Nothing does. A couple of weeks ago on a dark windy day, my stylist trimmed the last of my autumn-toned hair ends. I colored my hair through my forties, various shades of blonde, a lighter brunette, even red once. As the journey into my fifties launched, the cost in time, upkeep, and money to have a younger woman’s hair became questionable. When she was done, the final three inches of what had turned brassy and dried lay on the floor around the chair with a few snippets of the original dark brown, now with streaks of stars running through it.

I felt better. I looked younger, too, ironically,  without the silly brassy puff that sat on my head when I pulled my hair up and back with a clip. Took myself out for a latte to celebrate.

As I stood in the windy parking lot with cup in hand, I had an overwhelming urge to call a close friend. Not unexpected, as are season changes, but still a surprise, was the news that her father had passed the night before. He’d been in his last decline for the past six months. We chatted; I extended condolences while I watched the clouds cross the sky.

The clouds parted last weekend. Hubby came home to tend to business related to retirement. Get signed up for our own health care insurance. Get finances in order. We discussed everything calmly, no real reason to get upset. Made decisions, budgeting, when to sign up for this benefit, that investment, structuring this withdrawal. And then he said it.

“You’re probably going to outlive me by a long time.”

I got a little cold.

He, being a man of science and math, had a point with the calculation of the odds. His mom was in her early 80’s, but spent the last years in poor health. His father was only 40, and his end came from a head injury. His grandma was in her 70’s.

My family, however, was a different story. Both my parents smoked two packs a day. The last thing I saw my mom do the day she died was puff away on a cigarette. My dad smoked until his first heart attack and successfully quit, but did a lot of damage to himself with the diabetes and the drinking. Neither made it to 70. Three out of my four grandparents made it into their eighties and way beyond. Grandpa G. was a noncompliant diabetic and passed in his 50’s. Gram G. was 80-something, and the leukemia couldn’t be helped. Grandpa L. was 96. Pneumonia. He was getting pretty fuzzy at the end. Grandma L. was 98. I really believe that she’d still be here if she hadn’t broken her hip. Until her last week on this side, she was was as sharp as a tack and still slicing and dicing politics with the best of them when she wasn’t watching boxing of professional wrestling. (For the skill and expertise, you know. Yes, Grandma, I really would love to buy the Mackinac Bridge from you.)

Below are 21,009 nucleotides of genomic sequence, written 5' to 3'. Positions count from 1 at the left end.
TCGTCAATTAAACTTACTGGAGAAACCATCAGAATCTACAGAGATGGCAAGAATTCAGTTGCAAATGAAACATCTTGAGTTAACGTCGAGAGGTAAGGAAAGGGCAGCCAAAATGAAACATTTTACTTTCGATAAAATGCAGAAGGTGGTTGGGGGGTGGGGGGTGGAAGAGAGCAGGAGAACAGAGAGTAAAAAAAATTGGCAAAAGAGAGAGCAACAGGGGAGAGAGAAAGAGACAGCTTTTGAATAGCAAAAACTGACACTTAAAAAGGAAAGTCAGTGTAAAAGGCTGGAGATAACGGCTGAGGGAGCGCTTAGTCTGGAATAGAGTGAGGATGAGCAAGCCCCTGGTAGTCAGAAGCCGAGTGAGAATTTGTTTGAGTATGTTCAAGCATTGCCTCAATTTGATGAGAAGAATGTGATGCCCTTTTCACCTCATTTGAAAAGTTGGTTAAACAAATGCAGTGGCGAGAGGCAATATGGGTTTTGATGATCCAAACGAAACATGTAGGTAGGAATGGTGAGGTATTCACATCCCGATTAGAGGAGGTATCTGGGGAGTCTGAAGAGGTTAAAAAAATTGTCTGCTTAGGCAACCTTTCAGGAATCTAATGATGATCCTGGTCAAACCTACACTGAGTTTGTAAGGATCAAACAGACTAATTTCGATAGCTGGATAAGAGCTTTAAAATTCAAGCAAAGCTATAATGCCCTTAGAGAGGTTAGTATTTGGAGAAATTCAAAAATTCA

My meditation teacher once said that impermanence is a gift. Watching the leaves fall is bittersweet, but the new ones will come in next April. It saddens me that my friend’s father made his passage, but my God, he had cancer and midstage Alzheimer’s. And while this week passes in a blizzard of paperwork and revamping budgets and the chill of remembering that we will not be here forever, we have the relief that Hubby has taken back his soul and made room for his true passion of woodwork.

We have another retirement-related meeting tomorrow. While we don’t know quite what’s in front of us, we can see a little further down the road. It’s still long, but we know and from some orientations can see that there’s an end.